Reunification Therapy is typically for parents and children who have experienced a disruption in their relationship due to:
- Visitation resistance or refusal
- Drug/alcohol abuse
- Alleged or founded child abuse
- Court order
- Job transfer or situation which has prohibited regular visitation
- Introduction of a parent to a child
Our approach to Reunification Therapy incorporates the principles of Filial Therapy to reestablish or enhance the bond between parent and child. The visiting parent learns how to communicate more effectively with their child and to empathize with all of the feelings the child has about the separation/interuption and preceding events. The visiting parent also learns non-punitive limit setting skills and how to facilitate decision making skills in their child. The filial coaching also may include education about child development and other issues related specifically to their child or family.
This training enables the visiting parent to engage in therapeutically supervised non-directive play/expressive arts sessions with their child in order to rebuild the relationship and to work through any issues the child may have with the targeted parent due to the separation. There is also an opportunity to work on co-parenting concerns and communication which ideally includes the residential parent. As relationships improve outside contact between the visiting parent and child begins or increases and the therapeutic sessions are phased out.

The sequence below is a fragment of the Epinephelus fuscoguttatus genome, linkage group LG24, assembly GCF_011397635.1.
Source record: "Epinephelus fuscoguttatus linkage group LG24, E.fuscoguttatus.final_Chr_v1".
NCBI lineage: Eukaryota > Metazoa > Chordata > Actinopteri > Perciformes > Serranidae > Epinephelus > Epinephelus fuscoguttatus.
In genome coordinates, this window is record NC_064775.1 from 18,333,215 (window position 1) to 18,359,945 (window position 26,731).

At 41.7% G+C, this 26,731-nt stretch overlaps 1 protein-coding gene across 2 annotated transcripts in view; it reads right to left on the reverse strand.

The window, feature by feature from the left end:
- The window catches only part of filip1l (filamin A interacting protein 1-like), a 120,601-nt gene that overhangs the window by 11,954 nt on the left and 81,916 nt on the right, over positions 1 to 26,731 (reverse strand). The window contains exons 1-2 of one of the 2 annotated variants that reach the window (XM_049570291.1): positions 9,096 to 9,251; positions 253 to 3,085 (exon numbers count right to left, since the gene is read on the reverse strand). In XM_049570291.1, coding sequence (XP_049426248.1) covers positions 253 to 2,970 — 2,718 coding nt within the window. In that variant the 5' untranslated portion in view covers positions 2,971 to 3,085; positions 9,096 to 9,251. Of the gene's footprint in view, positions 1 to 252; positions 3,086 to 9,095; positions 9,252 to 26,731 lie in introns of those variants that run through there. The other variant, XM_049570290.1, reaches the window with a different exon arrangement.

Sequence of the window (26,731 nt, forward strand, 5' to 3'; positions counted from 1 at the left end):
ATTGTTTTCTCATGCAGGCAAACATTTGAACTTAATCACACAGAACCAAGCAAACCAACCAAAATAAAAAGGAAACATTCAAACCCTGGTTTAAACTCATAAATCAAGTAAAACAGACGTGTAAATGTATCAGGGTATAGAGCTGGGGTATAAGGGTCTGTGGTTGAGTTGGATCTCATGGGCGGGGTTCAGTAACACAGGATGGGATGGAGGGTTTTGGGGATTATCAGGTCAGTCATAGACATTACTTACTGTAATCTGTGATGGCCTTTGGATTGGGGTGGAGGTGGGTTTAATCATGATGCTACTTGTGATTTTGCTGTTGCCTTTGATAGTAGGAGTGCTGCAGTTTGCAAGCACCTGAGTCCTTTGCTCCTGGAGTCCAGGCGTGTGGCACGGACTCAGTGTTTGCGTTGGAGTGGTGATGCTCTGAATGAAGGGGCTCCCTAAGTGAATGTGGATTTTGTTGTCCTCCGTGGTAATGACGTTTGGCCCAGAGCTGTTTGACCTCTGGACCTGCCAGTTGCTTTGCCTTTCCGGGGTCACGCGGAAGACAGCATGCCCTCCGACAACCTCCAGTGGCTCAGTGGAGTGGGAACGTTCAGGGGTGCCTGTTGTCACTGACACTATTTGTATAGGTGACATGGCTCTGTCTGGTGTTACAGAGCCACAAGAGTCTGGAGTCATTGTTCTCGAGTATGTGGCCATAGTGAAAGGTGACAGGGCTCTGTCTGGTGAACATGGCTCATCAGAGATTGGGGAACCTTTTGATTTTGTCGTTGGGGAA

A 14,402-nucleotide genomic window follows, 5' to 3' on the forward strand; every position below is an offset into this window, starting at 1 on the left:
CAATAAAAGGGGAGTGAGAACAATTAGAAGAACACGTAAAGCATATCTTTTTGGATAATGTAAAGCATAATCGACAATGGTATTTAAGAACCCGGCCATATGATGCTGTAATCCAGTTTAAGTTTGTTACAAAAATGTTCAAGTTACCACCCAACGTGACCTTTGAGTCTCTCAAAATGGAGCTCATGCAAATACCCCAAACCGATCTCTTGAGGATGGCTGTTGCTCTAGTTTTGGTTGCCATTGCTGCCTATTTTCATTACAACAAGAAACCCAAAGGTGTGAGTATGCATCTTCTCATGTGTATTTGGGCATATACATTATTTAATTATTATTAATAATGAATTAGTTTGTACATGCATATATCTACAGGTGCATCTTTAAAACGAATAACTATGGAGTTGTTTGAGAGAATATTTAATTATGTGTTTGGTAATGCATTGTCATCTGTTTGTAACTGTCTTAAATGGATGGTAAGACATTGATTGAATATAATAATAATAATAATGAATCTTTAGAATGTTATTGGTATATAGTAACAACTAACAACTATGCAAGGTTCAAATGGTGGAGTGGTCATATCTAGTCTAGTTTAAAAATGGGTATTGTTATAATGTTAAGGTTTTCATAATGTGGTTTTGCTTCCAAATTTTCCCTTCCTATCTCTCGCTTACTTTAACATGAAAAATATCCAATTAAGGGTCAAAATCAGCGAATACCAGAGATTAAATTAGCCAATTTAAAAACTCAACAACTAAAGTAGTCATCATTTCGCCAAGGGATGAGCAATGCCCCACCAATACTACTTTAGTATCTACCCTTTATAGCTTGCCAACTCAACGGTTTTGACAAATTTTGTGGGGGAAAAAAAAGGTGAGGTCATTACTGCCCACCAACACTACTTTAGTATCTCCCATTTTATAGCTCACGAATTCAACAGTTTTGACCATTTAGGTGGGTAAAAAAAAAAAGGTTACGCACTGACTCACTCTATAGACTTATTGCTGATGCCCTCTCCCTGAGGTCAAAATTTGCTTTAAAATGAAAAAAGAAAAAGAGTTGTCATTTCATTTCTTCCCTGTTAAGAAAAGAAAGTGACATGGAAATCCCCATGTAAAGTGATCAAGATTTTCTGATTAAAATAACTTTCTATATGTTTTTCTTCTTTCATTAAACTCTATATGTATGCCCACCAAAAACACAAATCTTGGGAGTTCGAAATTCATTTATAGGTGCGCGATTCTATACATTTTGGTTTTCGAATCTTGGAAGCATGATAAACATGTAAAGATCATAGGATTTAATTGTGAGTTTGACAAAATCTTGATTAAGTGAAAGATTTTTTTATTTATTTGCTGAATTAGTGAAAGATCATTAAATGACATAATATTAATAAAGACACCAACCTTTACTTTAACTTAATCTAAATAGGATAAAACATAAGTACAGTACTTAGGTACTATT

The first step after a referral is made is for assessment of readiness for reunification with both parents and the child. This process may involve feedback from other family members and professionals working with family members, review of psychological records and evaluations and court orders. Specific barriers to reunification are explored and additional services or supports may be recommended to improve outcomes.
The visiting parent begins Filial Therapy training and simultaneously the therapist meets with the child to develop rapport and begin planning for the first joint session. Initial sessions may be more structured with older children or when multiple children attend together. When several successful family sessions have been completed in the office, outside contact resumes or increases if already occuring.
The visiting parent and child continues to attend family therapy sessions with decreasing intervals as contact increases with successful outcomes or resumption of pre-established schedules. Ideally at this stage both the residential and visiting parent are able to meet together with the therapist to discuss parenting concerns, progress and future plans for the child.